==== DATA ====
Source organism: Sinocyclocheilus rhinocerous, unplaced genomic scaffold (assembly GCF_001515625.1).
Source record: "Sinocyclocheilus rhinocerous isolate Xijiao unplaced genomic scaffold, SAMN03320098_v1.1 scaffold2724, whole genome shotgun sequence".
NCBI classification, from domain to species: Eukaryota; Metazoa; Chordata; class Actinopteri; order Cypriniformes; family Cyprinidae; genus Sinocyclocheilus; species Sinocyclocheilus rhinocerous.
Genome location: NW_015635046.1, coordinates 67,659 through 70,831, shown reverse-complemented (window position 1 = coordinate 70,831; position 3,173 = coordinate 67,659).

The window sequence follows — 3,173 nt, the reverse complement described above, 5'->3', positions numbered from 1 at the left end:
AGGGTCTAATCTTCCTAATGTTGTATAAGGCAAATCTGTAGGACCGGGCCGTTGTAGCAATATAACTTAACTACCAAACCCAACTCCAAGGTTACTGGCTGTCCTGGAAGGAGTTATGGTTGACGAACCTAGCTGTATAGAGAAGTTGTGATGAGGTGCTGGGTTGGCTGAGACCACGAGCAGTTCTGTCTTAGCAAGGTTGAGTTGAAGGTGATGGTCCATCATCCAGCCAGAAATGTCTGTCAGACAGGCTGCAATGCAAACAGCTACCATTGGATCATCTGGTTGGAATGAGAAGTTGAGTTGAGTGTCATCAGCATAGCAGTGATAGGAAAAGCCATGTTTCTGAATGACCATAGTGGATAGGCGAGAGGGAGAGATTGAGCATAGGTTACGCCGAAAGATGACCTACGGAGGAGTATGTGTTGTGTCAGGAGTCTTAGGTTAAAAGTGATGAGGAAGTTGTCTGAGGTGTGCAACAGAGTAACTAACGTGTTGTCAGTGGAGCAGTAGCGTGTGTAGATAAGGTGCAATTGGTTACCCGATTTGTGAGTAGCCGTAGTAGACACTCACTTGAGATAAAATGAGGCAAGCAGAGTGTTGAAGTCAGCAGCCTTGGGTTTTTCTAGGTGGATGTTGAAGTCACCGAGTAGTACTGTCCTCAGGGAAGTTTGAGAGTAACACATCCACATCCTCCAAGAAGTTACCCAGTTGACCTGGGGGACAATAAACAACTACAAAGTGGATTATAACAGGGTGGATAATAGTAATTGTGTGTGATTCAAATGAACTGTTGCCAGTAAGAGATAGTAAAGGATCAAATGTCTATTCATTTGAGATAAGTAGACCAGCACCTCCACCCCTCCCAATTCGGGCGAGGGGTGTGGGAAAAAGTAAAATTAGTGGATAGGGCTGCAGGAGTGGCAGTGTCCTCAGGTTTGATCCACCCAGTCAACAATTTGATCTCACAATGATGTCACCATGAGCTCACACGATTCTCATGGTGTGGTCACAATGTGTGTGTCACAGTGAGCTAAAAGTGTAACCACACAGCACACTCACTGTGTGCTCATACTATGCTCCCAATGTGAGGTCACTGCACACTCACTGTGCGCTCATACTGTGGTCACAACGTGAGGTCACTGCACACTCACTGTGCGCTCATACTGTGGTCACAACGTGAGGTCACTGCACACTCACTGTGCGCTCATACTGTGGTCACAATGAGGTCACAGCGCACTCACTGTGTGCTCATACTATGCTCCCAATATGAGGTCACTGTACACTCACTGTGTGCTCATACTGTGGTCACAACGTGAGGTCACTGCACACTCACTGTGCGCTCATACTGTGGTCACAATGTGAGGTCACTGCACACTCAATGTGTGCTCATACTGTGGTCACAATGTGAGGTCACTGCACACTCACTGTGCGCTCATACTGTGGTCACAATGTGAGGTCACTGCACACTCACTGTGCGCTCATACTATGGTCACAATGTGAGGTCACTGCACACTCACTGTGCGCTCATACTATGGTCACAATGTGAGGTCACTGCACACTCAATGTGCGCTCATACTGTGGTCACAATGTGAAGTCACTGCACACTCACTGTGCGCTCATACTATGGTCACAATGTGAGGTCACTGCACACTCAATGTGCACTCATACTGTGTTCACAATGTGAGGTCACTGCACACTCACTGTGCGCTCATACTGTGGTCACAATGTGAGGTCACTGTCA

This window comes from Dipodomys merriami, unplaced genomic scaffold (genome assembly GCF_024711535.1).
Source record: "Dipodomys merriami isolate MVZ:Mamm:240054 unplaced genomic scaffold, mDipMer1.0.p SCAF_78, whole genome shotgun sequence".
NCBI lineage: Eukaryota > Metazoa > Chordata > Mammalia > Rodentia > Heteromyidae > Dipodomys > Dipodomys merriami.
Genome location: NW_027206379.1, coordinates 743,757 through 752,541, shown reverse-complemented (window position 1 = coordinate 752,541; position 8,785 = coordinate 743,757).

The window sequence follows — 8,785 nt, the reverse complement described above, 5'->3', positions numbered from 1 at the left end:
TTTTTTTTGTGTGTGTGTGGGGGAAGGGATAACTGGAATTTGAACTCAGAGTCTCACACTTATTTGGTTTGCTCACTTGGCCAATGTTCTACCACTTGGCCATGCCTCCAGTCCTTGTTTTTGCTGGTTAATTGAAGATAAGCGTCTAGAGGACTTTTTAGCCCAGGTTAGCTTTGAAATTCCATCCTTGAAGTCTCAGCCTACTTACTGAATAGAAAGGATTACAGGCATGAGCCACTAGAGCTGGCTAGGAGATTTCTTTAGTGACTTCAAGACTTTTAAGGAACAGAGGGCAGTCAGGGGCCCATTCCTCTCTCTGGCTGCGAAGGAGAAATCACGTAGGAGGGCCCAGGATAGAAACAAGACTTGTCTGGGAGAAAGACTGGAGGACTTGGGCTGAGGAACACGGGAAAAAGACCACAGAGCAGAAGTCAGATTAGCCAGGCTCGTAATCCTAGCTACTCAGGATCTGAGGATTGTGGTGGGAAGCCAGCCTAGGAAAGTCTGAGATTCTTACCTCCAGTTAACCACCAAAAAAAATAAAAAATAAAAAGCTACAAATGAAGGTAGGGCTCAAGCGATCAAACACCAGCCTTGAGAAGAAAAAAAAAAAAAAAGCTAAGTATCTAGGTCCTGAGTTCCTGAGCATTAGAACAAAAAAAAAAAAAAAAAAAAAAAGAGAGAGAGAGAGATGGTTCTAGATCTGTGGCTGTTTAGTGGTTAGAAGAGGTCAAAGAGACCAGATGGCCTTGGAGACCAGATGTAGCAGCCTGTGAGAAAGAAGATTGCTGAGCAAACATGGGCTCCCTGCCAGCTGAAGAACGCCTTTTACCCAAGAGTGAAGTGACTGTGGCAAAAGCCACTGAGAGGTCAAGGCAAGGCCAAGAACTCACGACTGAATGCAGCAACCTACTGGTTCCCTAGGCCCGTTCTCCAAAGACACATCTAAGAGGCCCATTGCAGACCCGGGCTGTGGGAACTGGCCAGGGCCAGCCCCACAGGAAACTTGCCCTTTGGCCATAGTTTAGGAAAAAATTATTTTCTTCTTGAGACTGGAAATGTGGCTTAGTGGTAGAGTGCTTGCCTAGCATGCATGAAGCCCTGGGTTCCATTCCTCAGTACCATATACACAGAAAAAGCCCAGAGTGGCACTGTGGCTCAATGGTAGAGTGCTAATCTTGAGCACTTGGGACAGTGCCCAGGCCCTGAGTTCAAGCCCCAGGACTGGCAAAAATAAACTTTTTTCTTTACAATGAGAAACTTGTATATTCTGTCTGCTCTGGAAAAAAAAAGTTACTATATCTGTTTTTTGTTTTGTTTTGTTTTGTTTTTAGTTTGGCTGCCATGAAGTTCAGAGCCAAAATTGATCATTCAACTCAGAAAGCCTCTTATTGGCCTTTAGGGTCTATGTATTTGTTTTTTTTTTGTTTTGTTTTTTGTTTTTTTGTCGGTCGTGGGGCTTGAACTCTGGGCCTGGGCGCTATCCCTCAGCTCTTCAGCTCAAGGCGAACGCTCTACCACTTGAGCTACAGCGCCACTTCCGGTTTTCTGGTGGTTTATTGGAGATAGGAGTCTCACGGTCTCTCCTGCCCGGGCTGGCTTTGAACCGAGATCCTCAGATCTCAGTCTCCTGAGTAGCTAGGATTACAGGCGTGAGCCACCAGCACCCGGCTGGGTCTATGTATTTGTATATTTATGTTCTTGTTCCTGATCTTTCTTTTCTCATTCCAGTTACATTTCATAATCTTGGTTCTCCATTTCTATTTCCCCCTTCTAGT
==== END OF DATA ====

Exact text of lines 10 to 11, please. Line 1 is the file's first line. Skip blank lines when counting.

Genome location: NW_027206379.1, coordinates 743,757 through 752,541, shown reverse-complemented (window position 1 = coordinate 752,541; position 8,785 = coordinate 743,757).

The window sequence follows — 8,785 nt, the reverse complement described above, 5'->3', positions numbered from 1 at the left end: